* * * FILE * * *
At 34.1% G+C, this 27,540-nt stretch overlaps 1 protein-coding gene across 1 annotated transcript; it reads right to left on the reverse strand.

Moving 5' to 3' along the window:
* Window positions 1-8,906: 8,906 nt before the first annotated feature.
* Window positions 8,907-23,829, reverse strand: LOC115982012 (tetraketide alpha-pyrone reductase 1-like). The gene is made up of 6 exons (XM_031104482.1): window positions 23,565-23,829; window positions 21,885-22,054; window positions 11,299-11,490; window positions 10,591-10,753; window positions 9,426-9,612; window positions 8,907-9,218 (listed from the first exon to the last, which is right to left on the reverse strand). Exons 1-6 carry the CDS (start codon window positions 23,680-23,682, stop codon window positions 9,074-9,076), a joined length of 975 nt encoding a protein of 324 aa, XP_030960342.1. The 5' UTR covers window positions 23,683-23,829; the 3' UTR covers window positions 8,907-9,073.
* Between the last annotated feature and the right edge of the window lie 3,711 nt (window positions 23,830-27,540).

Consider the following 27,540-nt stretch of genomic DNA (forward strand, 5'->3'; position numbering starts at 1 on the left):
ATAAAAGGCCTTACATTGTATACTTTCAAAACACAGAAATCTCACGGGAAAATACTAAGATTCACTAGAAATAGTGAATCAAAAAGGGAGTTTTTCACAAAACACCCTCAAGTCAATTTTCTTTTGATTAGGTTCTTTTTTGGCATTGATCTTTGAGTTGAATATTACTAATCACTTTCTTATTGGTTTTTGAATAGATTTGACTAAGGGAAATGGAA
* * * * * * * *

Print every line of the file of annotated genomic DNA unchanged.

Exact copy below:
At 34.1% G+C, this 27,540-nt stretch overlaps 1 protein-coding gene across 1 annotated transcript; it reads right to left on the reverse strand.

Moving 5' to 3' along the window:
* Window positions 1-8,906: 8,906 nt before the first annotated feature.
* Window positions 8,907-23,829, reverse strand: LOC115982012 (tetraketide alpha-pyrone reductase 1-like). The gene is made up of 6 exons (XM_031104482.1): window positions 23,565-23,829; window positions 21,885-22,054; window positions 11,299-11,490; window positions 10,591-10,753; window positions 9,426-9,612; window positions 8,907-9,218 (listed from the first exon to the last, which is right to left on the reverse strand). Exons 1-6 carry the CDS (start codon window positions 23,680-23,682, stop codon window positions 9,074-9,076), a joined length of 975 nt encoding a protein of 324 aa, XP_030960342.1. The 5' UTR covers window positions 23,683-23,829; the 3' UTR covers window positions 8,907-9,073.
* Between the last annotated feature and the right edge of the window lie 3,711 nt (window positions 23,830-27,540).

Consider the following 27,540-nt stretch of genomic DNA (forward strand, 5'->3'; position numbering starts at 1 on the left):
ATAAAAGGCCTTACATTGTATACTTTCAAAACACAGAAATCTCACGGGAAAATACTAAGATTCACTAGAAATAGTGAATCAAAAAGGGAGTTTTTCACAAAACACCCTCAAGTCAATTTTCTTTTGATTAGGTTCTTTTTTGGCATTGATCTTTGAGTTGAATATTACTAATCACTTTCTTATTGGTTTTTGAATAGATTTGACTAAGGGAAATGGAA